Eye For Film >> Movies >> Phone Booth (2002) Film Review
Reviewed by: Angus Wolfe Murray
It's easy to knock Hollywood. Watch teenage comedies for a couple of days and feel your brain shrink. Joel Schumacher is from a different stable. Despite starting out as a costume designer, he understands the importance of the image.
Phone Booth is quintessential New York - filmed in New Orleans - lippy, scammin', aggressive, sweaty, exciting, sexy and frenetic. Cinematographer Matthew Libatique, who worked with Schumacher and Colin Farrell on Tigerland, uses four cameras to capture the speed and tension of a desperate stand-off in the centre of the city, surrounded by a crush of humanity and the ever-insitant stare of television's intrusive eye.
The film is anything but static, despite having as its plot device a man trapped in a phone booth by an unseen sniper, controlling the action with his high-powered rifle. Schumacher uses split screens and visual wizardry to retain a breakneck pace. Although location-based and gritty as a gunshot, there is never a moment when you are not aware that this is what movies are made of, the manipulation of emotion by artificial means.
Stu Shepard (Farrell) is a publicist, juggling calls on cell phones, living off lies, mainlining adrenaline to make things happen, applying pressure to those who don't trust him. Every morning around noon, he stops at the last phone booth in Manhattan to sweet talk an actress (Katie Holmes) he plans on seducing, so that his wife (Radha Mitchell) won't find out, if she checks his itemised bills.
This time, it's different. The phone rings and Stu picks it up and a voice that sounds suspiciously like that of an actor who has spent too long in the horror zone, starts talking to him, as if he knows his every thought and desire. Stu tells him to get lost, but when he sees the rifle's little red dot dancing over his chest, he doesn't hang up.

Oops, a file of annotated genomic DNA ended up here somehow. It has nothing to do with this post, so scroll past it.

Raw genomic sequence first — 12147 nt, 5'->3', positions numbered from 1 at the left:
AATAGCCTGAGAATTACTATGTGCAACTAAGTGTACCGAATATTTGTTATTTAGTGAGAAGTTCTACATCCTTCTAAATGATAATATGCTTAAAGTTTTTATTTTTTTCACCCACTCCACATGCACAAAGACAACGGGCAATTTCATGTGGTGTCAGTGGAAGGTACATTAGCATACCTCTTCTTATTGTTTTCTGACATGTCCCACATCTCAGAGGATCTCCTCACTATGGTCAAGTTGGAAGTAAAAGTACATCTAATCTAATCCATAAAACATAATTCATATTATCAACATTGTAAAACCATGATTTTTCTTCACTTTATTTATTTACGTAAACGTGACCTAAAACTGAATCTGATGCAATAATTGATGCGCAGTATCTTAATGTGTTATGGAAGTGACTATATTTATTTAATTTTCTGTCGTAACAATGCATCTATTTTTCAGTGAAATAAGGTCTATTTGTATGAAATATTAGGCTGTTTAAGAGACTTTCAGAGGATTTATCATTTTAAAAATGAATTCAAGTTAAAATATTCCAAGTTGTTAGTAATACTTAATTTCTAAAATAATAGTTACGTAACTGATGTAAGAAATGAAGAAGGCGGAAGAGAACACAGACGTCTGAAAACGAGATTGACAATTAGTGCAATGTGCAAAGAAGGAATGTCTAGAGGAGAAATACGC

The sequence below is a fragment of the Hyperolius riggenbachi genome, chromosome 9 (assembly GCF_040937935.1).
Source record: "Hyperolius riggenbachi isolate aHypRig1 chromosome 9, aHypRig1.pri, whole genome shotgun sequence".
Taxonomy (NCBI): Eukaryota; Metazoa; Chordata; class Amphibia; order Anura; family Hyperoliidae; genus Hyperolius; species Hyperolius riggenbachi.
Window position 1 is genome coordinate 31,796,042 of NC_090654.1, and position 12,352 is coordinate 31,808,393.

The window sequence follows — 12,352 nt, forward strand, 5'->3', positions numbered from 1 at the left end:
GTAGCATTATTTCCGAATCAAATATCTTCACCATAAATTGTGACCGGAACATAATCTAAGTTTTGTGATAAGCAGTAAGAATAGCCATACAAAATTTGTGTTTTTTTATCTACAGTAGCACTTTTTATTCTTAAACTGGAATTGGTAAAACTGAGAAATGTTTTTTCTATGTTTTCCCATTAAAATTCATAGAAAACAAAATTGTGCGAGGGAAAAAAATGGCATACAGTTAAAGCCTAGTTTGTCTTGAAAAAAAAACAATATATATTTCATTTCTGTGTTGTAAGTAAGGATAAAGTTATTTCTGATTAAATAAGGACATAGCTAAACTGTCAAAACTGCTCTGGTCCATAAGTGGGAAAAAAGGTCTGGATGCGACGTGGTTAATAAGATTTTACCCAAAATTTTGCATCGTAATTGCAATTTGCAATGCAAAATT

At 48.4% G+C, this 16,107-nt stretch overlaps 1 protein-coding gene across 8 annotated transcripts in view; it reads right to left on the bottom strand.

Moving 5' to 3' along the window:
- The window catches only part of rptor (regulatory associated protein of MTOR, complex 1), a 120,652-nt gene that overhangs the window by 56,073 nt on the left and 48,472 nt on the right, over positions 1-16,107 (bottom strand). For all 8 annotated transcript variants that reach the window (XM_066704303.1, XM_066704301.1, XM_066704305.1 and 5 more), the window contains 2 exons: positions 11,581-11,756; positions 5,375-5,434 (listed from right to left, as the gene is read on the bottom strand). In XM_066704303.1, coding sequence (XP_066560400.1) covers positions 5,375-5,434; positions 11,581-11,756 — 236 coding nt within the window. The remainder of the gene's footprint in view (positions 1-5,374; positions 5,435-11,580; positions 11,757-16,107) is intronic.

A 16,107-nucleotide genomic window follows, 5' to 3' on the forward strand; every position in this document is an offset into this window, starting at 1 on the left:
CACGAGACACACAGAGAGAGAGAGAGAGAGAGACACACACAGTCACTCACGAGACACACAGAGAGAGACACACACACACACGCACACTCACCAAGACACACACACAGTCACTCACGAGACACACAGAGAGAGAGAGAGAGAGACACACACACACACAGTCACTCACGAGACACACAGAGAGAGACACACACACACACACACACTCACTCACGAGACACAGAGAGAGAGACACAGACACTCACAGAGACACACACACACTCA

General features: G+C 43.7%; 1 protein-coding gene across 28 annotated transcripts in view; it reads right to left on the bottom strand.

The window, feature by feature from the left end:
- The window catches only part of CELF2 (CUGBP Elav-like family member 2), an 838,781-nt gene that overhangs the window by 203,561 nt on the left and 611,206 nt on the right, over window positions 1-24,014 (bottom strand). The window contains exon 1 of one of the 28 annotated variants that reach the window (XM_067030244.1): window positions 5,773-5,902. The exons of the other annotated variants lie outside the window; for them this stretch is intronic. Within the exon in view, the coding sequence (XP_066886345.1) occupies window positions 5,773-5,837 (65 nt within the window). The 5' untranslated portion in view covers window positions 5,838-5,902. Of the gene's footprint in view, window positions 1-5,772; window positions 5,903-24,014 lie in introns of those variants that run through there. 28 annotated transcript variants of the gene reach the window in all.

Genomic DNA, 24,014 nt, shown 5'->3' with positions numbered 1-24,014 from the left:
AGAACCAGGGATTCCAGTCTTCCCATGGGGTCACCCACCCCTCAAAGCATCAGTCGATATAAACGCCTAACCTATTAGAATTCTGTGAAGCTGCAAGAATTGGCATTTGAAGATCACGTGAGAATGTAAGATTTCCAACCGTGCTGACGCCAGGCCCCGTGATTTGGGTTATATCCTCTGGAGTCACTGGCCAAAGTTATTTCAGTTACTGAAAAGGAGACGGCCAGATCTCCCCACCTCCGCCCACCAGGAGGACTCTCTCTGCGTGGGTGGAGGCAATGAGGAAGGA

Farrell gives an entirely believable performance. Even his Bronx accent scatter-raps through clenched teeth with the right inflection of guerilla panic. Forest Whitaker, as the cop in charge of quelling the disturbance, is equally convincing, although the encounter itself less so. The sniper appears all-knowing and all-clever, as fictional serial killers often are. His motive for such a carfully planned midday hostage situation can only be explained by using Hannibal Lecter's twisted logic. Nutters of New York unite! Here comes Charlie.
Standing back from Schumacher's dazzling display of cinematic conjuring tricks, you wonder whether an unshaven rat of a PR fixer, holed out in a telephone box with nothing but his quick mouth to defend himself, is worth a platoon of NYPD sharpshooters and a street-load of media hacks. Al Pacino wasn't given such a reception in Dog Day Afternoon, when he was threatening to kill a dozen bank employees after a botched hold up.Reviewed on: 17 Apr 2003
If you like this, try:Buried